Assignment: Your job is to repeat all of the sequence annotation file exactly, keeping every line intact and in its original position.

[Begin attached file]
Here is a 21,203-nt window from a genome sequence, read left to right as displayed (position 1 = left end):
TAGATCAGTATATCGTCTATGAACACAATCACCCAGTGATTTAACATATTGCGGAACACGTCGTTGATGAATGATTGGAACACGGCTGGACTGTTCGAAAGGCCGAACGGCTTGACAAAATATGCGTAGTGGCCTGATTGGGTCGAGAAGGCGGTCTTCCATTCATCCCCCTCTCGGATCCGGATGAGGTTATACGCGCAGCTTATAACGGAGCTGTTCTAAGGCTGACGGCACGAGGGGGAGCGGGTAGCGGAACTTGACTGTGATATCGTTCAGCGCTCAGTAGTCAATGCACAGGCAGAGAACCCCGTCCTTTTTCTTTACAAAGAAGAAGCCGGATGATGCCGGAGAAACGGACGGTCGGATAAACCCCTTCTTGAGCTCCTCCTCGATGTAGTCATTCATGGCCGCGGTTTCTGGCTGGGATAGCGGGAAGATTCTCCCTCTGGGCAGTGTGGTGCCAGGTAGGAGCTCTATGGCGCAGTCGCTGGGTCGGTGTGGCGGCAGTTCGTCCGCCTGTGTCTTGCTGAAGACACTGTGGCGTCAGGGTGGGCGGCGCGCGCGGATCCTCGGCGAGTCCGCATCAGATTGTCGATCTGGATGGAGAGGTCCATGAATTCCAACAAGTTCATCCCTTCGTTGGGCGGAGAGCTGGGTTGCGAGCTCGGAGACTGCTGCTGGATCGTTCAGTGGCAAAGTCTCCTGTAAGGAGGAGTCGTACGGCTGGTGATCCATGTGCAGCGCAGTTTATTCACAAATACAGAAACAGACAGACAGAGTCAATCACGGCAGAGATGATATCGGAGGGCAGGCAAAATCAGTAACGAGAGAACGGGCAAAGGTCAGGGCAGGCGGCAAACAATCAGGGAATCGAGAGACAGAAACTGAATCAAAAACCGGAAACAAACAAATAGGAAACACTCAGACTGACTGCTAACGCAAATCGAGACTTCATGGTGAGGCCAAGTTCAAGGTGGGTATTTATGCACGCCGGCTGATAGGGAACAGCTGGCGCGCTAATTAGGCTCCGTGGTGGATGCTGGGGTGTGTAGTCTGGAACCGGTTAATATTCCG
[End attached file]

Here is a 21,203-nt window from a genome sequence, read left to right as displayed (position 1 = left end):
TAGATCAGTATATCGTCTATGAACACAATCACCCAGTGATTTAACATATTGCGGAACACGTCGTTGATGAATGATTGGAACACGGCTGGACTGTTCGAAAGGCCGAACGGCTTGACAAAATATGCGTAGTGGCCTGATTGGGTCGAGAAGGCGGTCTTCCATTCATCCCCCTCTCGGATCCGGATGAGGTTATACGCGCAGCTTATAACGGAGCTGTTCTAAGGCTGACGGCACGAGGGGGAGCGGGTAGCGGAACTTGACTGTGATATCGTTCAGCGCTCAGTAGTCAATGCACAGGCAGAGAACCCCGTCCTTTTTCTTTACAAAGAAGAAGCCGGATGATGCCGGAGAAACGGACGGTCGGATAAACCCCTTCTTGAGCTCCTCCTCGATGTAGTCATTCATGGCCGCGGTTTCTGGCTGGGATAGCGGGAAGATTCTCCCTCTGGGCAGTGTGGTGCCAGGTAGGAGCTCTATGGCGCAGTCGCTGGGTCGGTGTGGCGGCAGTTCGTCCGCCTGTGTCTTGCTGAAGACACTGTGGCGTCAGGGTGGGCGGCGCGCGCGGATCCTCGGCGAGTCCGCATCAGATTGTCGATCTGGATGGAGAGGTCCATGAATTCCAACAAGTTCATCCCTTCGTTGGGCGGAGAGCTGGGTTGCGAGCTCGGAGACTGCTGCTGGATCGTTCAGTGGCAAAGTCTCCTGTAAGGAGGAGTCGTACGGCTGGTGATCCATGTGCAGCGCAGTTTATTCACAAATACAGAAACAGACAGACAGAGTCAATCACGGCAGAGATGATATCGGAGGGCAGGCAAAATCAGTAACGAGAGAACGGGCAAAGGTCAGGGCAGGCGGCAAACAATCAGGGAATCGAGAGACAGAAACTGAATCAAAAACCGGAAACAAACAAATAGGAAACACTCAGACTGACTGCTAACGCAAATCGAGACTTCATGGTGAGGCCAAGTTCAAGGTGGGTATTTATGCACGCCGGCTGATAGGGAACAGCTGGCGCGCTAATTAGGCTCCGTGGTGGATGCTGGGGTGTGTAGTCTGGAACCGGTTAATATTCCG